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Well the question is self explanatory.

In PHP when do I use the if/endif notation instead of the standard if(something){} notation?

Example:

<?php if($a == 5): ?>
A is equal to 5
<?php endif; ?>

Versus:

<?php if($a == 5){ ?>
A is equal to 5
<?php } ?>
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im gonna guess for templating, but i feel like im wrong –  Ascherer May 16 '11 at 21:06
4  
I thought it was for VB programmers... ;-) –  Alnitak May 16 '11 at 21:09
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6 Answers

up vote 8 down vote accepted

Others have given the answer "for templating", but haven't really explained why. Curly braces are great for denoting blocks, but they kind of rely on indentation to be read clearly. So this is fairly clear:

<?php
if (1 == 2)
{
    while (1 < 2)
    {
        doSomething();
    }
}

It's obvious which brace matches which.

If, however, you're going into an HTML block, you're probably going to stop indenting cleanly. For instance:

<?php
if (1 != 2) { ?>
<div>This always happens! <?php while (true) { ?>
  <p>This is going to cause an infinite loop!</p>
<?php }
}

That's hard to follow. If you use the endif style, it looks a little cleaner:

<?php
if (1 != 2): ?>
<div>This always happens! <?php while (true): ?>
  <p>This is going to cause an infinite loop!</p>
<?php endwhile;
endif;

The content of the code shows more clearly what's being done. For this limited case, it's more legible.

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@lonesomeday, how do you do nested if's in that last example? –  Neal May 16 '11 at 21:17
    
@Neal Not sure I understand the question... –  lonesomeday May 16 '11 at 21:18
    
if(something){do something if(something2){//do something2}else {}} how do i do that with the shorter notation? –  Neal May 16 '11 at 21:19
    
if(something): doSomething(); if (something2): doSomething2(); else: endif; endif; It's not exactly great, I agree. I, like Edorian basically never use this syntax. –  lonesomeday May 16 '11 at 21:25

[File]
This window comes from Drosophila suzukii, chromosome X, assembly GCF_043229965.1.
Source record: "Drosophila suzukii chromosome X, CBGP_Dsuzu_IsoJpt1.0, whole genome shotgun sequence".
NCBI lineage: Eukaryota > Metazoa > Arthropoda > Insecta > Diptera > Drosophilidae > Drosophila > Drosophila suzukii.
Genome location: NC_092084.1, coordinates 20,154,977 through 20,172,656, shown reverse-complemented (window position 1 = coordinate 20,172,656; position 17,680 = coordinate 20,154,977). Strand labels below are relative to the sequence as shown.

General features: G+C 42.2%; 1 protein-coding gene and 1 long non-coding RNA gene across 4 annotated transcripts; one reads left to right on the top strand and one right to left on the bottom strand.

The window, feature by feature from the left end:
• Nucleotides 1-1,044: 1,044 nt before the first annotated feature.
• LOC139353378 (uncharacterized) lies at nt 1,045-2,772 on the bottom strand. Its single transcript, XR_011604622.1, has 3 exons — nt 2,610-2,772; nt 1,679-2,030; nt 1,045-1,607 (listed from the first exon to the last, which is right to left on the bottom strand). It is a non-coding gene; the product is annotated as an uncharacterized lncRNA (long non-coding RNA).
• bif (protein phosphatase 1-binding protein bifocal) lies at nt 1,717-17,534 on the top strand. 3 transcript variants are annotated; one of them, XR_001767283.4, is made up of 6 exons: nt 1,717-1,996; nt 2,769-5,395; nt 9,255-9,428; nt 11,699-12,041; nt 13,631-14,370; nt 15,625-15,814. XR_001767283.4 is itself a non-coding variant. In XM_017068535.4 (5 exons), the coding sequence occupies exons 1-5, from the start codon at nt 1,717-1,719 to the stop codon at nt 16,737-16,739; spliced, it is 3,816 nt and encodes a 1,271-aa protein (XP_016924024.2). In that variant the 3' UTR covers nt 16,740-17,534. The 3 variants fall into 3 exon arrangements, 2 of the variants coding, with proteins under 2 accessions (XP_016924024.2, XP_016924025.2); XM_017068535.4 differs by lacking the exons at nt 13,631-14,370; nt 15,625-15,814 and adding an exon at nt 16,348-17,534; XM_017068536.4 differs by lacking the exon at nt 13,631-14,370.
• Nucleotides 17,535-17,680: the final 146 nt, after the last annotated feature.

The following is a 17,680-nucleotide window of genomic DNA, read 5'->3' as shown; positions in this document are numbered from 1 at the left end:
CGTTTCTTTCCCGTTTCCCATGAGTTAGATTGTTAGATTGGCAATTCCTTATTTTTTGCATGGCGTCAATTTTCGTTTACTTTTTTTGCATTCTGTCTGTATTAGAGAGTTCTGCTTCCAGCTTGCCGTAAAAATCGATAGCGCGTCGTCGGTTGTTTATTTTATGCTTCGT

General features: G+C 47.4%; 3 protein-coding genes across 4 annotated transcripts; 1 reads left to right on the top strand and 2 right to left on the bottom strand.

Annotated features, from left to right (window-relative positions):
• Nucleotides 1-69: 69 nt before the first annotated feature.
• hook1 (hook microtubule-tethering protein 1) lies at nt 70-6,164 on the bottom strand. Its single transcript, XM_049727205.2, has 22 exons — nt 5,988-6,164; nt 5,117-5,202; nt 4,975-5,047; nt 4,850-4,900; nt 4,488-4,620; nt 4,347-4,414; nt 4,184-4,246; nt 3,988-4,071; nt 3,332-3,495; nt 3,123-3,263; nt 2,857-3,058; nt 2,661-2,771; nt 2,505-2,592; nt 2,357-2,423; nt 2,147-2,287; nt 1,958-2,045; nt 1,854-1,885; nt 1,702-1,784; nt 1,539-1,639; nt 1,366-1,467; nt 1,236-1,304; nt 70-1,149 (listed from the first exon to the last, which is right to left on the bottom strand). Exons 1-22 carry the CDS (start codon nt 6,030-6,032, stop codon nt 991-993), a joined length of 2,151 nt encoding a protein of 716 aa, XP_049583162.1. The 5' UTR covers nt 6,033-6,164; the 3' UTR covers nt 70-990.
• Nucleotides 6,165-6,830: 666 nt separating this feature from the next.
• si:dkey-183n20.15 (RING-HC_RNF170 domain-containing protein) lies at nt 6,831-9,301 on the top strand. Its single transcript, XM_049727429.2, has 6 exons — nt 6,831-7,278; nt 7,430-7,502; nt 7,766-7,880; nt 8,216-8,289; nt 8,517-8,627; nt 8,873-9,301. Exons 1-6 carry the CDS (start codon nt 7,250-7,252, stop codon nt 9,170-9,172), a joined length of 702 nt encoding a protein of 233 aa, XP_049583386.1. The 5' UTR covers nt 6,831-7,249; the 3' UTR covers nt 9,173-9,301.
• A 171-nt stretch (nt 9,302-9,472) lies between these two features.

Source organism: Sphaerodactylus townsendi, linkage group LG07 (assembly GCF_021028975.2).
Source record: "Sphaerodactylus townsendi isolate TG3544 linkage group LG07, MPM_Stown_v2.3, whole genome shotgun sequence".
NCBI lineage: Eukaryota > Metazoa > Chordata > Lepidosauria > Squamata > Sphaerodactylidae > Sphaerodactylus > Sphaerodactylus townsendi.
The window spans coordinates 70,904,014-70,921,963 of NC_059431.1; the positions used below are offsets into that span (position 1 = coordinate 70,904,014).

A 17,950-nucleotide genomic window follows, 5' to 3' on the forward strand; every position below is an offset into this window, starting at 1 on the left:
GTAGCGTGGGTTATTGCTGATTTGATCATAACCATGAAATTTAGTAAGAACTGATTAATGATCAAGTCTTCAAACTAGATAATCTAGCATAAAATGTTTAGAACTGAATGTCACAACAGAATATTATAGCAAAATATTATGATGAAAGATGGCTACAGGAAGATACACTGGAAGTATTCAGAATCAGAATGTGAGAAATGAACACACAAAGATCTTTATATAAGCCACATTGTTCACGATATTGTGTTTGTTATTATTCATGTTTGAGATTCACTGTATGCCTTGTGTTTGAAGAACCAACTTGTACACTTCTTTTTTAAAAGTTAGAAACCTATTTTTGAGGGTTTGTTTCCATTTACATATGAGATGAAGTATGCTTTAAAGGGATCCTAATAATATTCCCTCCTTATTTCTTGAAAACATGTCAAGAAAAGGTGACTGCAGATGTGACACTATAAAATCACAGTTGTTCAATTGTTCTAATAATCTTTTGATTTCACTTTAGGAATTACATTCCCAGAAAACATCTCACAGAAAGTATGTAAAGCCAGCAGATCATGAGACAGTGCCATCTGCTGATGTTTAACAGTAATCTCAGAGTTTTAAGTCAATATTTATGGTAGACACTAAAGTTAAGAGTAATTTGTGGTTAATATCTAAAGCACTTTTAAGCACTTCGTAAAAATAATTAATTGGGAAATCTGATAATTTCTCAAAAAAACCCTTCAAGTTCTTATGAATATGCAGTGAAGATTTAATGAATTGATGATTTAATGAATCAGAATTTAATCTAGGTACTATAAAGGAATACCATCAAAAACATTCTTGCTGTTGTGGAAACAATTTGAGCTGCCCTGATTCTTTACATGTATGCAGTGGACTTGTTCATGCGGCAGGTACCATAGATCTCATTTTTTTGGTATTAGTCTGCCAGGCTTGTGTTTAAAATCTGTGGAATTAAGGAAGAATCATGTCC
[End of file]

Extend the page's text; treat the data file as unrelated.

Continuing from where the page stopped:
I don't use it either, i am basically asking if I would, should i, also you left out the else in your example –  Neal May 16 '11 at 21:25
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You can use both, but preffered style and currently known style is the standard if(expr).

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Short answer:

Always use if($something) { } and pretty much never use if/endif. It's standard since PHP 4.0.0 and while the old syntax is not going away this is the one everybody expects.

If you are really looking for a case where you can use if/endif then it's when using php as a template language.

Some people like something like this:

<?php if ($foo): ?>
Hi There
<?php else: ?>
cya!
<?php endif; ?>

better than

<?php if ($foo) { ?>
Hi There
<?php } else { ?>
cya!
<?php } ?>

and imho it is because every line "speaks" and that can be helpful when there is a lot of html inbetween the php tags.

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1  
I don't think this is true; it's not that if {} is a standard, per se, it's just that it's preferred for readability in some places. For example, in a template: <?php if ($var) { ?>yay!<?php } ?> is just plain ugly, compared to <?php if ($var): ?>yay!<?php endif; ?>. Note that the official documentation doesn't note any deprecations or notices even. –  Jimmy Sawczuk May 16 '11 at 21:12
    
@Jimmy i tried to say that the old syntax is not going away with "and while the old syntax is not going away". Was that not clear? Sorry! And i personally agree with you on the syntax choice in templates, but I've heard from other people that they don't like it so i didn't want to talk in absolutes here –  edorian May 16 '11 at 21:13
    
Agree 100%. I'll also add though that if you indent your code properly, you should never have a problem telling where the block starts and ends. Which therefore negates one of the primary reasons for using endif... –  ircmaxell May 16 '11 at 21:41
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I mostly use if/endif when stopping and starting the php code block in between, so nearly always when raw html is being outputted.

For example:

<?php if ($n == 3): ?>
Lorem ipsum.
<?php endif; ?>

This looks, at least in my opinion, better than the following:

<?php if ($n == 3) { ?>
Lorem ipsum.
<?php } ?>
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It is a stylistic choice. They are analogous and one is not better than another.

The former can be good in certain circumstances because it may be easier to read when mired in the middle of an HTML block set.

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Both methods are acceptable. Some people maintain that the alternative syntax (endif) is more legible in templates. IMHO, with a modern syntax coloring/highlighting error, that no longer holds true. Just pick a style and stick with it.

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